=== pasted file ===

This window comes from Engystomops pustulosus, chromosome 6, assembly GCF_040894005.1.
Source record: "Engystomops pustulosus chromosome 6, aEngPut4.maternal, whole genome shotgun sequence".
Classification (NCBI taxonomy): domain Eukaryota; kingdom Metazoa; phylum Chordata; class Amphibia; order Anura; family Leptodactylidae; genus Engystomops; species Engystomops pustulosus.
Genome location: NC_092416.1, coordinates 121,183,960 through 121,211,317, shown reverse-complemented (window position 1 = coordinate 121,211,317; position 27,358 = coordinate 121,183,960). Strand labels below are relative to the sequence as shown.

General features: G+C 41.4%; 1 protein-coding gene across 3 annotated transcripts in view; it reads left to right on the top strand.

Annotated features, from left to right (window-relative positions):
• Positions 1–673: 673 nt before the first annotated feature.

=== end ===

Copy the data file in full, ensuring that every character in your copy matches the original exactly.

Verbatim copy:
This window comes from Engystomops pustulosus, chromosome 6, assembly GCF_040894005.1.
Source record: "Engystomops pustulosus chromosome 6, aEngPut4.maternal, whole genome shotgun sequence".
Classification (NCBI taxonomy): domain Eukaryota; kingdom Metazoa; phylum Chordata; class Amphibia; order Anura; family Leptodactylidae; genus Engystomops; species Engystomops pustulosus.
Genome location: NC_092416.1, coordinates 121,183,960 through 121,211,317, shown reverse-complemented (window position 1 = coordinate 121,211,317; position 27,358 = coordinate 121,183,960). Strand labels below are relative to the sequence as shown.

General features: G+C 41.4%; 1 protein-coding gene across 3 annotated transcripts in view; it reads left to right on the top strand.

Annotated features, from left to right (window-relative positions):
• Positions 1–673: 673 nt before the first annotated feature.